An overview of renewable hydrogen production from thermochemical process of oil palm solid waste in Malaysia

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Mechanical Engineering


Hydrogen is one of the most promising energy carriers for the future of the world due to its tremendous capability of pollution reduction. Hydrogen utilization is free of toxic gases formation as well as carbon dioxide (CO2) emission. Hydrogen production can be implemented using a wide variety of resources including fossil fuels, nuclear energy and renewable and sustainable energy (RSE). Amongst various RSE resources, biomass has great capacity to be employed for renewable hydrogen production. Hydrogen production from palm solid residue (PSR) via thermochemical process is a perfect candidate for waste-to-well strategy in palm oil mills in Malaysia. In this paper, various characteristics of hydrogen production from thermochemical process of PSR includes pyrolysis and gasification are reviewed. The annual oil palm fruits production in Malaysia is approximately 100 million tonnes which the solid waste of the fruits is capable to generate around 1.05 × 1010 kgH2 (1.26 EJ) via supercritical water gasification (SCWG) process. The ratio of energy output to energy input of SCWG process of PSR is about 6.56 which demonstrates the priority of SCWG to transform the energy of PSR into a high energy end product. The high moisture of PSR which is the most important barrier for its direct combustion, emerges as an advantage in thermochemical reactions and highly moisturized PSR (even more than 50%) is utilized directly in SCWG without application of any high cost drying process. Implementation of appropriate strategies could lead Malaysia to supply about 40% of its annual energy demand by hydrogen yield from SCWG of PSR. ©2015 Elsevier Ltd. All rights reserved.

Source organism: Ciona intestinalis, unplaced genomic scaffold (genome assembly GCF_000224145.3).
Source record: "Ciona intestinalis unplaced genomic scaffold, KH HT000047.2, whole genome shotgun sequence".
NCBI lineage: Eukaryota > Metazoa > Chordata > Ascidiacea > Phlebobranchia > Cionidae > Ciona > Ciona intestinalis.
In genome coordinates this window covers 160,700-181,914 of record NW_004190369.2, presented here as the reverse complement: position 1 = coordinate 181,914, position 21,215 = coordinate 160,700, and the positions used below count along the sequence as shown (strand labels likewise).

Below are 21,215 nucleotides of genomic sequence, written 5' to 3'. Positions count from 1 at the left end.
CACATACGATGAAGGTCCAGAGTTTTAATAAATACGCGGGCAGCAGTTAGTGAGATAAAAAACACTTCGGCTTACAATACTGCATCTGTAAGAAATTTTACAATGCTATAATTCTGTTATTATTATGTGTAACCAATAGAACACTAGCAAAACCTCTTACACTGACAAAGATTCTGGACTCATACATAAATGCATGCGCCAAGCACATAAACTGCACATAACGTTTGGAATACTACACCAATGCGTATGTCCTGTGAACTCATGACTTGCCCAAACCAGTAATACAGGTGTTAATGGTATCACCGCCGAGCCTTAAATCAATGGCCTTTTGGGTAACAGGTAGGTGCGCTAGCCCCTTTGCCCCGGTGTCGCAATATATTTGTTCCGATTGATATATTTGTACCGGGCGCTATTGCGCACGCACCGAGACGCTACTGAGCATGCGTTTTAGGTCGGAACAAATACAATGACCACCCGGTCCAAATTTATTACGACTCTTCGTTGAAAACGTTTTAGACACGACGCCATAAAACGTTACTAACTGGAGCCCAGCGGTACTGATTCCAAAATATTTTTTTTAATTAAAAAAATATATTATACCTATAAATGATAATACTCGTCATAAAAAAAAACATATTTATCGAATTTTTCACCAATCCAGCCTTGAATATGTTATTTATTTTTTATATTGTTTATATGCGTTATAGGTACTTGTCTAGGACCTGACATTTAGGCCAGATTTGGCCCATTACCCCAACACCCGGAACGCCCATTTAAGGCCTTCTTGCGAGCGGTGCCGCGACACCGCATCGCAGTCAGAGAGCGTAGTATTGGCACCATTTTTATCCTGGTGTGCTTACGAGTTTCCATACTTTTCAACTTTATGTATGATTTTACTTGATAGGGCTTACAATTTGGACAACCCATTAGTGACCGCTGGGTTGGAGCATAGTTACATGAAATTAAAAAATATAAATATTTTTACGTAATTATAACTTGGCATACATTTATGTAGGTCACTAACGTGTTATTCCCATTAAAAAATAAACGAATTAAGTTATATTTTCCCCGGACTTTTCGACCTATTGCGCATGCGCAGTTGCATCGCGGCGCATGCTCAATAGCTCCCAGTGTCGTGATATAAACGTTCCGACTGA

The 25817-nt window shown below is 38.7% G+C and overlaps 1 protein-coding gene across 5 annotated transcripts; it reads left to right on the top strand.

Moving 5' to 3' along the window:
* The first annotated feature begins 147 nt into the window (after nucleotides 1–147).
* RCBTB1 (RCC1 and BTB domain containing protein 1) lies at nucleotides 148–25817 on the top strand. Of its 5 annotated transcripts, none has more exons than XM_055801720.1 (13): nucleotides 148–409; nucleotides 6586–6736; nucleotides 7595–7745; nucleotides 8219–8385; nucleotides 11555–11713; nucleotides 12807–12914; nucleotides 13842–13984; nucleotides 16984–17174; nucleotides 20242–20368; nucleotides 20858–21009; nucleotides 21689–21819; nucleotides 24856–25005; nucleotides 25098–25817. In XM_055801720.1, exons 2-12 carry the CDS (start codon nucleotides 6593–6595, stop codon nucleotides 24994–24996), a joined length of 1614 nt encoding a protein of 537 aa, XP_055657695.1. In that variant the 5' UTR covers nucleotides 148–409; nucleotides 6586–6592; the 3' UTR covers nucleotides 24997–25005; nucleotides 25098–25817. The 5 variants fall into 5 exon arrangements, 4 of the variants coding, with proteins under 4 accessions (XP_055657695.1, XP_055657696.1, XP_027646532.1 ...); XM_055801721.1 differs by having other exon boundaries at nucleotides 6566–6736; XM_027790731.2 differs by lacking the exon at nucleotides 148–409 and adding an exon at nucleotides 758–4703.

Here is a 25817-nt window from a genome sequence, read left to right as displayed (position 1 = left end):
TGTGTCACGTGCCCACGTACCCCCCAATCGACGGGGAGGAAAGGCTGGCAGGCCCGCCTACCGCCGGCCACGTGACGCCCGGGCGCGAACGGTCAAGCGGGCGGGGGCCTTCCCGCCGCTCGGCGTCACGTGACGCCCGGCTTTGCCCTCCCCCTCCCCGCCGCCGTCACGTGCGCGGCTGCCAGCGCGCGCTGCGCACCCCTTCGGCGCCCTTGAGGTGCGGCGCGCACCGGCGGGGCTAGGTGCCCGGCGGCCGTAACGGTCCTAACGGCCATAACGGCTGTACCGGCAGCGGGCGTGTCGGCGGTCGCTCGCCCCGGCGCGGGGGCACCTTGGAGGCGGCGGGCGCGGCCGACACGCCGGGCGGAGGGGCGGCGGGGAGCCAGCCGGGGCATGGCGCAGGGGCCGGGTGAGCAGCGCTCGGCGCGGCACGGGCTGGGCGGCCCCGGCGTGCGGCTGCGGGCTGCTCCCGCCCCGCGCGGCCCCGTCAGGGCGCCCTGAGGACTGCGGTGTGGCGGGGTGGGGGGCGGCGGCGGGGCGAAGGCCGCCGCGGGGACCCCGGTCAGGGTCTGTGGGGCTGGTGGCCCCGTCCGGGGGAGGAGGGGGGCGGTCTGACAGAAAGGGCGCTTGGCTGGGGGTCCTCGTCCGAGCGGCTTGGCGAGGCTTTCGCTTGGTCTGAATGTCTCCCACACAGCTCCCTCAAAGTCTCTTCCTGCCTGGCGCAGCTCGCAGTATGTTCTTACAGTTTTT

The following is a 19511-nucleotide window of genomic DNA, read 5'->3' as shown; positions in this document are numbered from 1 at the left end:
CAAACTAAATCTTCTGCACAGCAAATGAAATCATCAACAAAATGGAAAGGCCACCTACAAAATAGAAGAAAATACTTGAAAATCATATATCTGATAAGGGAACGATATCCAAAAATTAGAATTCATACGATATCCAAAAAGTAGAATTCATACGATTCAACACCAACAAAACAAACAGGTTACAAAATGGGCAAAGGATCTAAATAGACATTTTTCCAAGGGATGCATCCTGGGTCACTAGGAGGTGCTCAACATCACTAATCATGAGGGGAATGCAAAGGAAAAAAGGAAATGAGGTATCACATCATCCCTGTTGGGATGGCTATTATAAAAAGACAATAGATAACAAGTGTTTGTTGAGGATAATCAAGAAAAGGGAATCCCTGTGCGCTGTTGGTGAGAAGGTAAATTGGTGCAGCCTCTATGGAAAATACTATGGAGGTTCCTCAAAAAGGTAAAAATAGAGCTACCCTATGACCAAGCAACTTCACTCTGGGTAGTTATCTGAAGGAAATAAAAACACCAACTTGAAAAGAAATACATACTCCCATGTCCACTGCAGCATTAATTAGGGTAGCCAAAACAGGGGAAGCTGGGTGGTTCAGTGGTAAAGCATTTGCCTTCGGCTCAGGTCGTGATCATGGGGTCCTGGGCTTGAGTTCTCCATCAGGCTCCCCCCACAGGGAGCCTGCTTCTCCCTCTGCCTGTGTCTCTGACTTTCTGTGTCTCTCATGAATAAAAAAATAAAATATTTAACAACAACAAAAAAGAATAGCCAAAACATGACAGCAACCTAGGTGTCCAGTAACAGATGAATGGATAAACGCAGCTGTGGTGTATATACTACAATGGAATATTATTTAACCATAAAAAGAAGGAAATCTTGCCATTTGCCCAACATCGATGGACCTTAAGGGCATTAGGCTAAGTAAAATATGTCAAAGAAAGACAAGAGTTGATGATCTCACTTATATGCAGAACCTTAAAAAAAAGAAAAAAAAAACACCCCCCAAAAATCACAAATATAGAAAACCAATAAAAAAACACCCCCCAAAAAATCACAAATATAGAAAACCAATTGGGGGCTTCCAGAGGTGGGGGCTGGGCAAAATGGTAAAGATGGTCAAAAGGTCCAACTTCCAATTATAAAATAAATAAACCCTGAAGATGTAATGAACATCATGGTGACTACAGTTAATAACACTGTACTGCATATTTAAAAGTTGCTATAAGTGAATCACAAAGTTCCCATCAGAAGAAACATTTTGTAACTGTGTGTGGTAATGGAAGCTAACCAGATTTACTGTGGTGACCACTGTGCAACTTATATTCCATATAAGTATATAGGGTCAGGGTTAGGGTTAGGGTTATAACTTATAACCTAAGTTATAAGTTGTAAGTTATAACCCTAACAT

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Energy Conversion and Management


At the time of publication, Seyed Ehsan Hosseini was affiliated with Universiti Teknologi Malaysia.

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